Some of the major components are illustrated and listed here.
. I pay by the square inch to have boards made so I try to keep them small. As such, this one is double-sided and uses plated-through holes. You're welcome to try to make one at home but I really recommend getting one professionally fabricated. I had mine made by BatchPCB, a division of SparkFun. You can buy a board at http://www.batchpcb.com/product_info.php?products_id=44036&check=c260fda1c9d3f5c8cb643726708f6a35
or download the Eagle files at the end of this Instructable and sort it out yourself.
2. Picaxe 18X
. This has since been superceded by the Picaxe 18M2, which should be pin-for-pin compatible. (and slightly cheaper)
3. Temp Sensor
. The picaxe can natively interface with a DS18B20 digital temperature sensor from Dallas/Maxim, which makes it super easy to write the code. I found this waterproof version on eBay, whick is far more suitable for immersion in an ethanol-water-sugar solution. Depending on what you're actually using you thermostat to control, you may be able to use the bare sensor, which looks like a TO-92 transistor. However the waterproof version should only set you back about $6. Note that the one I bought had the pins swapped, so that pin 1 of the molex plug was actually pin 3 of the sensor! It is possible to carefully remove the pins from the plug body and move them into their correct places, or you could attach the socket to the board the other way around. Whatever you choose to do, CHECK THE PINOUTS OF THE TEMP SENSOR! On the sensor I used, pin 1 [ground] was the bare shield wire, pin 2 [DQ] was white, and pin 3 [VDD] was red. I repeat, please check before you assemble the circuit!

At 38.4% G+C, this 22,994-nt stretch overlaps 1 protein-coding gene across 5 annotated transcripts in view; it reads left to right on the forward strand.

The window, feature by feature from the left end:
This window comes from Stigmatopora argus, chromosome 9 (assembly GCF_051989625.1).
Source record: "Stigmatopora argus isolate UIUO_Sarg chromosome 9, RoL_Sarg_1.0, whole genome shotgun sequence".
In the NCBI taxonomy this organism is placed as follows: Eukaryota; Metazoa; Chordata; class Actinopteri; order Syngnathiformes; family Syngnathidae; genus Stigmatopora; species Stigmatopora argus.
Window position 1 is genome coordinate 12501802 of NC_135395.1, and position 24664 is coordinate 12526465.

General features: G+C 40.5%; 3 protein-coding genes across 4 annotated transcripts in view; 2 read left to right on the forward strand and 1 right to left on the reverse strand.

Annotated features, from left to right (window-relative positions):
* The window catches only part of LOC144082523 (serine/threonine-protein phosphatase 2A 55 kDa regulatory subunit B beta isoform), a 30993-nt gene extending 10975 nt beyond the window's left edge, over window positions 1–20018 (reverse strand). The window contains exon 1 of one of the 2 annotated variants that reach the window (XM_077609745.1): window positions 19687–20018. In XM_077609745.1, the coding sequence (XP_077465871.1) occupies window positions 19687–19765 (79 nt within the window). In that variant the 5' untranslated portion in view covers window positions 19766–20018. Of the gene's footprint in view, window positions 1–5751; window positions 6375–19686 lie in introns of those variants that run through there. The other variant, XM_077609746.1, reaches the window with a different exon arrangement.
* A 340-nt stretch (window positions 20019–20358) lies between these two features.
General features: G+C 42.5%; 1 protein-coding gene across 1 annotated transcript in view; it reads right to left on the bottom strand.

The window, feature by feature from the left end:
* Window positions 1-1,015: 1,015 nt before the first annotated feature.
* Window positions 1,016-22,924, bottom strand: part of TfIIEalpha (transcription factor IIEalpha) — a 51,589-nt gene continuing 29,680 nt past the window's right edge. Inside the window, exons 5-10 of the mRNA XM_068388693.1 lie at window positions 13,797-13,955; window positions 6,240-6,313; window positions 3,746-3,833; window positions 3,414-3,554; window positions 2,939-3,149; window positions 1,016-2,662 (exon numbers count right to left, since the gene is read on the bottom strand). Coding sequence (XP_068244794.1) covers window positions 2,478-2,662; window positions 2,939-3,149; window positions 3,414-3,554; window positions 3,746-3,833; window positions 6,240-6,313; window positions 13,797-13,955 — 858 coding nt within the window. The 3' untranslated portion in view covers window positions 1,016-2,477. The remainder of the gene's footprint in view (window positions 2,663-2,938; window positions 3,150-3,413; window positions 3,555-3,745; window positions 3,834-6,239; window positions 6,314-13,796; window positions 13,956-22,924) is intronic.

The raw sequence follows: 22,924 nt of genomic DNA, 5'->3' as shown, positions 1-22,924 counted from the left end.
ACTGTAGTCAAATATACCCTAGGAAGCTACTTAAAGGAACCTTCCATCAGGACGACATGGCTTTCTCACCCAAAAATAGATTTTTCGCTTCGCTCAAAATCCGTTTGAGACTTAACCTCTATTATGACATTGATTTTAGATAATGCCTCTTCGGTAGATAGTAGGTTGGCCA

4. IC sockets and pin headers
. To raise the LCD module and the the up/down temperature switches off the board, so they poke out of the front panel. I used strips of header and pins, cut to size.
. I used high-brightness LEDs for the indicators, but used very high value resistors to keep the brightness down. If you want brighter LEDs you may need to use lower values for R8 and R9. Rememer that the green LED is driven from 5v from the picaxe, but the red LED gets 12v from the mosfet. Choose your resistors accordingly!